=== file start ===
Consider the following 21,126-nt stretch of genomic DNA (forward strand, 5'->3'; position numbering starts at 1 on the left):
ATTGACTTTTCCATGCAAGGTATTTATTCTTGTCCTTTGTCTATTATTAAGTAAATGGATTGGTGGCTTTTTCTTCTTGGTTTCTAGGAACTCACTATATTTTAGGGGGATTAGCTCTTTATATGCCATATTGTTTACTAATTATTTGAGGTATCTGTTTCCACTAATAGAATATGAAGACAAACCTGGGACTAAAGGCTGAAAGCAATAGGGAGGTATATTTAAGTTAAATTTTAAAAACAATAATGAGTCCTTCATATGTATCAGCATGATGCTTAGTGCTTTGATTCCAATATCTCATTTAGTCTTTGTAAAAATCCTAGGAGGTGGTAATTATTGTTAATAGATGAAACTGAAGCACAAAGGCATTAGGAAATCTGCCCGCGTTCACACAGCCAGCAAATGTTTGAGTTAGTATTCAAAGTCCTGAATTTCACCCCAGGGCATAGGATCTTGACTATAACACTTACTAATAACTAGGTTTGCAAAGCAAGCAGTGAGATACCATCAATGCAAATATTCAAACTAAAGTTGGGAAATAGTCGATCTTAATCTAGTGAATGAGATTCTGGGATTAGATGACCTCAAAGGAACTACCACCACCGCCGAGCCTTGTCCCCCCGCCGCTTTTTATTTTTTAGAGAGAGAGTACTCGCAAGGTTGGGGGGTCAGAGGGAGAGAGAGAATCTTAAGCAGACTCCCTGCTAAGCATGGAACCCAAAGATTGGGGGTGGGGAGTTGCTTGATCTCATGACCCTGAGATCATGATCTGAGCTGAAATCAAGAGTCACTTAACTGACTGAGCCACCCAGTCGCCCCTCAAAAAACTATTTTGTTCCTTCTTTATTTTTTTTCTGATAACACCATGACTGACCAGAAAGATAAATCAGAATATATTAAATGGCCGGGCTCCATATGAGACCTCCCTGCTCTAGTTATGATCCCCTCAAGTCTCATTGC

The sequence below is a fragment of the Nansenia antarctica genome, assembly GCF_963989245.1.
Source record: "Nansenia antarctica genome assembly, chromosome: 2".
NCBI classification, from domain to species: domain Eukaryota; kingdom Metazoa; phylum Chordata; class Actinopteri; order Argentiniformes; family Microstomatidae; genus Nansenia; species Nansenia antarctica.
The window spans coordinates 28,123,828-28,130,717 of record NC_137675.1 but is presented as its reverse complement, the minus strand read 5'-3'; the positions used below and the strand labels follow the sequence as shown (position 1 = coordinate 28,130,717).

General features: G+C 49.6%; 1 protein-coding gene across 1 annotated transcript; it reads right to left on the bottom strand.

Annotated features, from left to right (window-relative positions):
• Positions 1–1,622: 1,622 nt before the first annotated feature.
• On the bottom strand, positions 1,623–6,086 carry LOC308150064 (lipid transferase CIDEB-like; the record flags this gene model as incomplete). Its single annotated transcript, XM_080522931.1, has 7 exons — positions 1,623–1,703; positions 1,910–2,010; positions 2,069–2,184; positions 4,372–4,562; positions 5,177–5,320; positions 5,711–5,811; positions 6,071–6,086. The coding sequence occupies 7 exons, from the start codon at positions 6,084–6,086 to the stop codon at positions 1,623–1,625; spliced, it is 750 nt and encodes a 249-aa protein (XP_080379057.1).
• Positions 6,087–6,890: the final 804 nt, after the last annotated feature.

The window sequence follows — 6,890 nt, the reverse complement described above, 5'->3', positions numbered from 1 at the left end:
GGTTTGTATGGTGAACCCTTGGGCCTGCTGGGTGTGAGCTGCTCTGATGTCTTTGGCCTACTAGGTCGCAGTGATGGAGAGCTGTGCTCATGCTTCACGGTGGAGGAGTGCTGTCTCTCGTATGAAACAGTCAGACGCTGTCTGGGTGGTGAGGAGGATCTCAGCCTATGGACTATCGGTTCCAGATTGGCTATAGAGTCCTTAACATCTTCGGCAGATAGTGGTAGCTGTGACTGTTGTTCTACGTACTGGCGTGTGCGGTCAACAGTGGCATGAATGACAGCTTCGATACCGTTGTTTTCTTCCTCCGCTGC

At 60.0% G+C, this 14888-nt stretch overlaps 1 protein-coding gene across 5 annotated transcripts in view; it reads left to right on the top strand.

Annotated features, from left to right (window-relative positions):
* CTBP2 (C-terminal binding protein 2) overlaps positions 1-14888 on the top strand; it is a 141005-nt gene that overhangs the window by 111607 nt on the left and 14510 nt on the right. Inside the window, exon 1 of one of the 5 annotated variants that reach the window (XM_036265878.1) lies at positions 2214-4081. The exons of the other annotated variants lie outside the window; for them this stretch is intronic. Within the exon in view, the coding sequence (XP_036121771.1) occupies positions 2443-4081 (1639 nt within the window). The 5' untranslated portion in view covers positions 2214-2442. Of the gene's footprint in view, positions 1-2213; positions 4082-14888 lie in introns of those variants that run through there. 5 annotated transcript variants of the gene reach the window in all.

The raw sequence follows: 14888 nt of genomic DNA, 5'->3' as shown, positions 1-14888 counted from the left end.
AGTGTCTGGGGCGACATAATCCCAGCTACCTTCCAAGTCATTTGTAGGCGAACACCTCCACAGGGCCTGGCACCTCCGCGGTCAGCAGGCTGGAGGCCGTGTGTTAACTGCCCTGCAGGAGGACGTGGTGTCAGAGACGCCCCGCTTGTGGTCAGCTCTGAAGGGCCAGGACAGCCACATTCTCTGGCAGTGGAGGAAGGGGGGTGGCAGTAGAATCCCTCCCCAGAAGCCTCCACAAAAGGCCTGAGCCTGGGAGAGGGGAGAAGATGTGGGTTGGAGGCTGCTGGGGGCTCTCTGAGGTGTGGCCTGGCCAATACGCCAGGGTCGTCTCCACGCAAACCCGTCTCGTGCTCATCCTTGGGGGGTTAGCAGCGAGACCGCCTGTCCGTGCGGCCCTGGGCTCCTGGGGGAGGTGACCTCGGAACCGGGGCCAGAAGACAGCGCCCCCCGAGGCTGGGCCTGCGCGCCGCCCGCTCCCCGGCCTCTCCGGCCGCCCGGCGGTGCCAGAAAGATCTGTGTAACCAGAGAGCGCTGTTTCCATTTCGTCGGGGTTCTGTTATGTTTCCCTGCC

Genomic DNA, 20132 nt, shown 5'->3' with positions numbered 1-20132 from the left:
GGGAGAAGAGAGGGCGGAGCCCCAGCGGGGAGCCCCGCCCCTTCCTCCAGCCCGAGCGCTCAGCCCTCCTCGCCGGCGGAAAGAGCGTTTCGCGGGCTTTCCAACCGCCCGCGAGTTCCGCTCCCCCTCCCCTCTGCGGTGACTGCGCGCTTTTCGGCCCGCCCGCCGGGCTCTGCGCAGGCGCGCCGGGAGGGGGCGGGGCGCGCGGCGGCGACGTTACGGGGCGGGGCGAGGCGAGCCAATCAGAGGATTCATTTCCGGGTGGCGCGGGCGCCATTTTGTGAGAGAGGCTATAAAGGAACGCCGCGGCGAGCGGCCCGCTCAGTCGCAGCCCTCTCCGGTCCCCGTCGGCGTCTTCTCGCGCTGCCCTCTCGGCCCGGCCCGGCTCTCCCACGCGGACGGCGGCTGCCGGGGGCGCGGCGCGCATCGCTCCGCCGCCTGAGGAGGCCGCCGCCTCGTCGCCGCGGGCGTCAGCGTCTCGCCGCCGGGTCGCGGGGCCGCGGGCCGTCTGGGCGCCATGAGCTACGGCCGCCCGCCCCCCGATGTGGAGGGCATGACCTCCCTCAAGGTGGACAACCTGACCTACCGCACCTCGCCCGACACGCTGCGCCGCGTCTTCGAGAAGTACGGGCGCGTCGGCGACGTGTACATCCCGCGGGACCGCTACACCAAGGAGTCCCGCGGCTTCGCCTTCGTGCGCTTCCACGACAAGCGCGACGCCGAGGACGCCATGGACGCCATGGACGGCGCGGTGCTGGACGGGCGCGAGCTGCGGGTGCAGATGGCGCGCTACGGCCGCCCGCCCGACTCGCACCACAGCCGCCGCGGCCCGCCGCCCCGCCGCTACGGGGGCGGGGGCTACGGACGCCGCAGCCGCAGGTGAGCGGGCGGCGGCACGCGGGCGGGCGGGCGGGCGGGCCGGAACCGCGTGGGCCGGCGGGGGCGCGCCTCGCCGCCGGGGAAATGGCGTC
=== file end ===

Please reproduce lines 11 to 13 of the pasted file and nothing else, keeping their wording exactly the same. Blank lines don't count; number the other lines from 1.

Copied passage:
• Positions 6,087–6,890: the final 804 nt, after the last annotated feature.

The window sequence follows — 6,890 nt, the reverse complement described above, 5'->3', positions numbered from 1 at the left end:
GGTTTGTATGGTGAACCCTTGGGCCTGCTGGGTGTGAGCTGCTCTGATGTCTTTGGCCTACTAGGTCGCAGTGATGGAGAGCTGTGCTCATGCTTCACGGTGGAGGAGTGCTGTCTCTCGTATGAAACAGTCAGACGCTGTCTGGGTGGTGAGGAGGATCTCAGCCTATGGACTATCGGTTCCAGATTGGCTATAGAGTCCTTAACATCTTCGGCAGATAGTGGTAGCTGTGACTGTTGTTCTACGTACTGGCGTGTGCGGTCAACAGTGGCATGAATGACAGCTTCGATACCGTTGTTTTCTTCCTCCGCTGC